When I was first getting into wine, I attempted to open the wine in bed. The bottle had a hard wax seal, something I hadn’t seen before. I decided to proceed as if it weren’t there, screwing the worm of my corkscrew through the wax.
This turned out to be a mistake. The wax crumbled, spreading tiny red flakes all over my freshly washed bedding. What’s the best way to open a bottle with a wax seal? And why is it there in the first place?
The wine bottle sealing wax stems from both tradition and necessity. Before corks were used, wax was one means of sealing wine bottles for storage and shipment. Even after corks became the standard, they were often unreliable. Wine would leak out and oxygen would sneak in, harming the wine, so wax was used to create a stronger, more airtight seal, particularly for bottles meant for longer aging.
Today wax is mostly used for aesthetic purposes, as corks are much more adept at properly sealing wine bottles, even for long periods of time. But some producers still feel that an additional seal is necessary.
The sealing wax allows winery to hold their top wines for decades without the need to re-cork the wine. Wax seals also provide an additional guarantee of the wine’s authenticity, as it would be difficult to falsify the contents of the bottle by opening and resealing it.
So what’s the best way to deal with these pesky wax seals? It depends on the kind of wax used. The easiest to deal with is a handy “false” wax seal that has a built-in tab for easy removal and exposure of the cork, like the foil of a Champagne bottle. This is a fairly recent innovation, so older bottles are unlikely to have tabs.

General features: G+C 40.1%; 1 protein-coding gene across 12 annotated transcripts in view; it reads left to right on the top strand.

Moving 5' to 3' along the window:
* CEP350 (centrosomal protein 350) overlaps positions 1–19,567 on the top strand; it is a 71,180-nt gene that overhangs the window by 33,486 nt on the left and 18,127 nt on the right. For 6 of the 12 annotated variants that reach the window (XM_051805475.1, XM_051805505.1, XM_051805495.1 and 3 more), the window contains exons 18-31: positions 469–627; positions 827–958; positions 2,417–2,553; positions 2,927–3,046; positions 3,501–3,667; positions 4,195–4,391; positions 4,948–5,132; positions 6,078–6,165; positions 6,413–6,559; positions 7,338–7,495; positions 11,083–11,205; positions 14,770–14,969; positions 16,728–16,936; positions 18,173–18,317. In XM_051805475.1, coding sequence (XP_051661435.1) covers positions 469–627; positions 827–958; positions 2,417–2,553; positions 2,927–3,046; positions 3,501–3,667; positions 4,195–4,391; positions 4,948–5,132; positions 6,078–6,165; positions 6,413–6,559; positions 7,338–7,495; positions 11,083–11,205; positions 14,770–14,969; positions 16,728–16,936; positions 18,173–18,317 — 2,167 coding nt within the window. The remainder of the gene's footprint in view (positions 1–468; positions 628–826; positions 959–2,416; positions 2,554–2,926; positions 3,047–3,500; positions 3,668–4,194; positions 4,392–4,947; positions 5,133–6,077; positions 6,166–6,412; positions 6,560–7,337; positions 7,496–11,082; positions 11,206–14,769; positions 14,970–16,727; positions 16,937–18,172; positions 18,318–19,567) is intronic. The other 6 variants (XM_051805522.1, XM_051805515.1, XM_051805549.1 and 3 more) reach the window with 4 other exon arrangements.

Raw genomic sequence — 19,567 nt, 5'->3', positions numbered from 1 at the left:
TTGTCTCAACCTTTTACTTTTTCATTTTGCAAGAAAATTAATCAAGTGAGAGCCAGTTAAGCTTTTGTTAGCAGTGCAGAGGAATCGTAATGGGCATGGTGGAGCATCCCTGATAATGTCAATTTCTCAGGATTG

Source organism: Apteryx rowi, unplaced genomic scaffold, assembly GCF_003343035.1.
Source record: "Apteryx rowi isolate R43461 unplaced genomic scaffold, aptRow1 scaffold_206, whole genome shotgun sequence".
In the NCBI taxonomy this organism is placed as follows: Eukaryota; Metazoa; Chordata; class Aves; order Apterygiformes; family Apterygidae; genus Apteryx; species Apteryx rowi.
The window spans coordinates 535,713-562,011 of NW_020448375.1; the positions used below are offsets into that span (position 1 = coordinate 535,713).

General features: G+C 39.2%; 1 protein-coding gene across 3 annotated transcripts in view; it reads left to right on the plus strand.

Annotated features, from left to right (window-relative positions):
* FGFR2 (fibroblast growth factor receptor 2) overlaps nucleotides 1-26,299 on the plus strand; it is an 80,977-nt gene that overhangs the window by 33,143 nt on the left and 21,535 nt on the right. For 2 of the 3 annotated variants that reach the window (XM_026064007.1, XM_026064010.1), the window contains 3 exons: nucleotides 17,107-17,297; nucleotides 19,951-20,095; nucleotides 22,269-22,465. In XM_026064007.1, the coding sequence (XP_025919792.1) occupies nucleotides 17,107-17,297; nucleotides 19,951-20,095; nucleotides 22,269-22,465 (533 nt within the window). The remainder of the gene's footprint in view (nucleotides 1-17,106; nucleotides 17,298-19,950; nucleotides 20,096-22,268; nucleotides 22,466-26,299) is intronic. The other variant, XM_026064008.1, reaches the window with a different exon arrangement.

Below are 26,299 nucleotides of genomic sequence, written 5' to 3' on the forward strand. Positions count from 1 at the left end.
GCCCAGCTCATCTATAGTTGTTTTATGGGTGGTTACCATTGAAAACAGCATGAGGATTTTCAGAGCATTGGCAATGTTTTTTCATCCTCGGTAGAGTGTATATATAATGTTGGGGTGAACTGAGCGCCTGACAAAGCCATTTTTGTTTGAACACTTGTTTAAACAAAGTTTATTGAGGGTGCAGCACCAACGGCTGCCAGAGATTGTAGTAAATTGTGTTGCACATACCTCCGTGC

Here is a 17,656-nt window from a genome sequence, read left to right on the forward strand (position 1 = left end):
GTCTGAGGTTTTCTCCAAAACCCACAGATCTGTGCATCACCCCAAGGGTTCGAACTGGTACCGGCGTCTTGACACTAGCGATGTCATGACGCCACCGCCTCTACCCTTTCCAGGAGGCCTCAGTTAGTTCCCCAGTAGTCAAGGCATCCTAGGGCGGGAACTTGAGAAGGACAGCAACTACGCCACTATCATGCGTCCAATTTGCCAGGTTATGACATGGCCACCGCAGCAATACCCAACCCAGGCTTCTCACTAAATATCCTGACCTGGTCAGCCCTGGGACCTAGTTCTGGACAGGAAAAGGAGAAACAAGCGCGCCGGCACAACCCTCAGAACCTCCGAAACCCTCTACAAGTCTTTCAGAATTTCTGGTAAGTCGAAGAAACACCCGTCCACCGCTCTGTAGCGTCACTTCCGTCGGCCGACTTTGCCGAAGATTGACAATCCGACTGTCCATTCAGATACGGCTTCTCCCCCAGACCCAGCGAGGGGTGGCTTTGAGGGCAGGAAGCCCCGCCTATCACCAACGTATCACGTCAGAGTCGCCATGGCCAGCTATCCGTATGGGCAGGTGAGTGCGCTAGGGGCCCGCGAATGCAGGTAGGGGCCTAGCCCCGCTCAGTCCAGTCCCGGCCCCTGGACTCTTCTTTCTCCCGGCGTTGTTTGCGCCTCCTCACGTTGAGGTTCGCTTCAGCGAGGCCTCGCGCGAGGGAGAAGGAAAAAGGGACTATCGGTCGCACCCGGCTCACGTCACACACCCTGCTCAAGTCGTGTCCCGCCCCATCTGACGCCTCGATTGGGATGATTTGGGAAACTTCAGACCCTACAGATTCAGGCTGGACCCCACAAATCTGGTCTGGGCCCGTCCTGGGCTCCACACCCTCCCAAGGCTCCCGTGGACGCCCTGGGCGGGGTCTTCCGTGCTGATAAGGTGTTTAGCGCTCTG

Most wax-sealed wines are covered in a soft wine bottle wax that may almost feel malleable. There are two ways to approach these bottles. Some suggest cutting through the wax with the corkscrew knife as you would a foil. If the wax is cut cleanly, it’s easy to peel off the top. However, most wines sealed with soft wax can simply be opened as if there were no wax at all. Simply insert the corkscrew straight through the wax and pull out the cork normally. If the wax has an invisible perforation designed to come apart cleanly, like in the wines of Arianna Occhipinti, it will easily lift off. If not, the cork will still pull through; it may just be slightly more difficult. Luckily, there is usually little risk of crumbling.
Older bottles, or those sealed with hard wax are a bit trickier. It’s advisable to remove the wax that sits directly over the cork before attempting to open, as the wax will otherwise likely crumble or the corkscrew may not be strong enough to dig through the seal at all. Use the knife of the corkscrew to gently chip away the hard wax until the cork is exposed. There may still be remnants of wax left on the bottle, so be careful when pulling the cork to brush away any dusty wax pieces that might threaten to fall in the bottle.
If a piece of wax falls inside the bottle, not to worry; just pour a taste of the wine quickly and decisively into the glass. The wax should fall right into the glass with that first taste, allowing you to remove it before serving the rest of the bottle. Alternatively, pour the wine into a decanter through a cheesecloth.
Above all, don’t let a wax seal cause you to shy away from a wine you’ve been dying to try. You never know — it just may be a new favorite bottle.
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